Findings

The results indicate several shortcomings with respect to commonly accepted Data Science principles, including lack of a clear definition of research problems and limited description of data management and analysis processes, and Open Science principles, including lack of the necessary contextual information for reusing project outcomes.

Originality/value

In the light of this analysis, the authors provide a set of guidelines and recommendations for better adoption of Data Science and Open Science principles in Citizen Science projects, and introduce a software tool to support this adoption, with a focus on preparation of data management plans in Citizen Science projects.

Details

Data Technologies and Applications, vol. 55 no. 5
Type: Research Article
ISSN: 2514-9288

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Book part
Publication date: 28 April 2021

Bryan G. Cook, Lydia A. Beahm, Anna Moriah Myers, Victoria J. VanUitert and Sarah Emily Wilson

Scientific research provides a reliable means for developing and accumulating knowledge bases to guide policy and practice. However, evidence from meta-research and…

Abstract

Scientific research provides a reliable means for developing and accumulating knowledge bases to guide policy and practice. However, evidence from meta-research and large-scale replication projects suggests that the published research base likely reflects bias, which threatens the validity and credibility of research-based recommendations. Moreover, there is limited accessibility to research reports, which limits the impact and application of scientific research. In this chapter, we propose that open-science reforms, which aim to make the research process as open and transparent as possible, can be applied to help address these issues. We describe and discuss four open-science practices – preregistration and Registered Reports, open data and materials, open peer review, and open access and preprints – and propose that they may become one of the next big things in special education research.

Details

The Next Big Thing in Learning and Behavioral Disabilities
Type: Book
ISBN: 978-1-80071-749-7

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Article
Publication date: 13 September 2013

Sarika Sawant

The present paper is compilation of open access resources in the subject area library and information science (LIS) and their usefulness in the LIS teaching and learning…

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1498

Abstract

Purpose

The present paper is compilation of open access resources in the subject area library and information science (LIS) and their usefulness in the LIS teaching and learning process. The paper aims to discuss these issues.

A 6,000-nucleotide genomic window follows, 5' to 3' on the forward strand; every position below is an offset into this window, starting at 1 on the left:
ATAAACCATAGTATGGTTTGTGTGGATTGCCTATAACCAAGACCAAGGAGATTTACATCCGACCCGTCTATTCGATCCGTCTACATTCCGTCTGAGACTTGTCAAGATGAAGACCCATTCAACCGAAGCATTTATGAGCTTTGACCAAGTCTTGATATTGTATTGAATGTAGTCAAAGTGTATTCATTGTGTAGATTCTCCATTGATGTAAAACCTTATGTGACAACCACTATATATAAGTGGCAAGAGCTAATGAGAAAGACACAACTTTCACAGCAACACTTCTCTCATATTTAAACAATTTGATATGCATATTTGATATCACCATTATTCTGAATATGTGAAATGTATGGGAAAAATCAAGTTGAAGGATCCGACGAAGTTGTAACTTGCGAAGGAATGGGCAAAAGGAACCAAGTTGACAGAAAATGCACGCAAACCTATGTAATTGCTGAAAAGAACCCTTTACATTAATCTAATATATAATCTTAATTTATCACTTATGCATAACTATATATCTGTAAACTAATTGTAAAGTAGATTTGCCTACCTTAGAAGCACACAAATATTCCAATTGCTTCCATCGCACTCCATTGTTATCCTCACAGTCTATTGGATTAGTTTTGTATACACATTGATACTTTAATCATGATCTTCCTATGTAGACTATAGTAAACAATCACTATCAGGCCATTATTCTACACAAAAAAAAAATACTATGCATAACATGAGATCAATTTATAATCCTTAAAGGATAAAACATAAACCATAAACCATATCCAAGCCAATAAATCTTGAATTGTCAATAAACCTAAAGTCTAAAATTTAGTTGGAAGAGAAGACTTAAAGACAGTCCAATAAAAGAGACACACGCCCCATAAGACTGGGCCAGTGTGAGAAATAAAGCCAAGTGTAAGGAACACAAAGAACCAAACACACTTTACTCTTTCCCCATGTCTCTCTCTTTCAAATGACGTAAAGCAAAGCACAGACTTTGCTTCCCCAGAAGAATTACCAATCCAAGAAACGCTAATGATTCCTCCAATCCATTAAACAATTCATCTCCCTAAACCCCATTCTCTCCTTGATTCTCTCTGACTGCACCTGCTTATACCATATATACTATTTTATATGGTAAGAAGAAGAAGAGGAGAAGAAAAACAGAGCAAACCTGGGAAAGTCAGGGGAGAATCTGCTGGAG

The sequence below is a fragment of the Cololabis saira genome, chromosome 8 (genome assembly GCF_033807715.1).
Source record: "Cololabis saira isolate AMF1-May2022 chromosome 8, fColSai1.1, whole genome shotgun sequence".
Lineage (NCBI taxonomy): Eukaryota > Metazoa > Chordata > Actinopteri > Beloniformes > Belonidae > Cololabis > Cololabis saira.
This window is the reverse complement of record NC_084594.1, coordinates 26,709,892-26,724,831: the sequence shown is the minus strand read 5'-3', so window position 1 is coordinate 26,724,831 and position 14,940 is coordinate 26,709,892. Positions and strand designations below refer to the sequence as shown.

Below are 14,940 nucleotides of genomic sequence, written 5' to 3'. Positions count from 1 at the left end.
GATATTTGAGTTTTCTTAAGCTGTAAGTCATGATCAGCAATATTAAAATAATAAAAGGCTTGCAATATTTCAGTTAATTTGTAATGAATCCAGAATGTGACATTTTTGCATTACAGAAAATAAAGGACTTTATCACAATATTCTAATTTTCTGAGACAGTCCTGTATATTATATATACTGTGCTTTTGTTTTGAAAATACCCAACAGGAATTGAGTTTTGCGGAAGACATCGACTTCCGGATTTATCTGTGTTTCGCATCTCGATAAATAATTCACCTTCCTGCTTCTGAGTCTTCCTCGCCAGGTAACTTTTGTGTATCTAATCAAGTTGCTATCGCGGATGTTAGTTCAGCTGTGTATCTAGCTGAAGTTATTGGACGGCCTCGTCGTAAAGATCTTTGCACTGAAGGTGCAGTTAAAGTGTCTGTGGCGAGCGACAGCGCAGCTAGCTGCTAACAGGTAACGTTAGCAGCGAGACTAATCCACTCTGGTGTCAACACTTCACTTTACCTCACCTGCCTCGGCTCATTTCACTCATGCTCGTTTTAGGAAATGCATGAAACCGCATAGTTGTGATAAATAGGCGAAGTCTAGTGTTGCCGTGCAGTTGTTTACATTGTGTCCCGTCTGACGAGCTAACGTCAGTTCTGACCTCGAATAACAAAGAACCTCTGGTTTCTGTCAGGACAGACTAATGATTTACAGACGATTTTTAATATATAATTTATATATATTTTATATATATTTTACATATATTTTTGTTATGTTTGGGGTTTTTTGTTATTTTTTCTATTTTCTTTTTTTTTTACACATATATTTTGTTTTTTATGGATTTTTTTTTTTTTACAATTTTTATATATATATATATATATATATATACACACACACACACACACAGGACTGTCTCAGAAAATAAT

Design/methodology/approach

Researcher compiled list by visiting library science department web sites, library web sites, OA forums/blogs, etc.

Findings

The library science subject area is rich in various forms of open access literature which is reported in the paper.

Originality/value

One of the first studies to report various forms of open access literature in the library science subject area.

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Book part
Publication date: 16 December 2017

John B. Davis

In his 1931 unpublished “Surplus Product” manuscript Sraffa used an open–closed distinction to explain the relationship between the “economic field” and distribution. This…

Abstract

In his 1931 unpublished “Surplus Product” manuscript Sraffa used an open–closed distinction to explain the relationship between the “economic field” and distribution. This chapter examines Sraffa’s thinking in this regard, and shows how it allowed him to resolve a problem he encountered in his early objectivist representation of commodity production in economies with a surplus. The chapter argues that Sraffa adopted a view different from Bertalanffy’s general systems theory understanding of open and closed systems developed around the same time in such a way as to address the specific nature of economics. The chapter compares two related interpretations of Sraffa’s thinking in regard to the open–closed distinction developed by Arena and Ginzburg, and also addresses how Sraffa’s thinking regarding open and closed systems compares with similar thinking of Wittgenstein and Gramsci. The concluding discussion contrasts Sraffa’s causal reasoning with mainstream economics’ ceteris paribus method of causal reasoning.

Details

Including a Symposium on New Directions in Sraffa Scholarship
Type: Book
ISBN: 978-1-78714-539-9

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Article
Publication date: 21 November 2016

Joachim Schöpfel

The purpose of this paper is to propose a personal viewpoint on the development of document supply in the context of the recent European Union (EU) decisions on open science.

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559

Abstract

Purpose

The purpose of this paper is to propose a personal viewpoint on the development of document supply in the context of the recent European Union (EU) decisions on open science.

Design/methodology/approach

The paper provides some elements to the usual questions of service development, about business, customers, added value, environment and objectives.

Findings

The EU goal for open science is 100 per cent available research results in 2020. To meet the challenge, document supply must change, include more and other content, serve different targets groups, apply innovative technology and provide knowledge. If not, document supply will become a marginalized library service.

Originality/value

Basically, open science is not library-friendly, and it does not offer a solution for the actual problems of document supply. But it may provide an opportunity for document supply to become a modern service able to deal with new forms of unequal access and digital divide.

Details

Interlending & Document Supply, vol. 44 no. 4
Type: Research Article
ISSN: 0264-1615

Keywords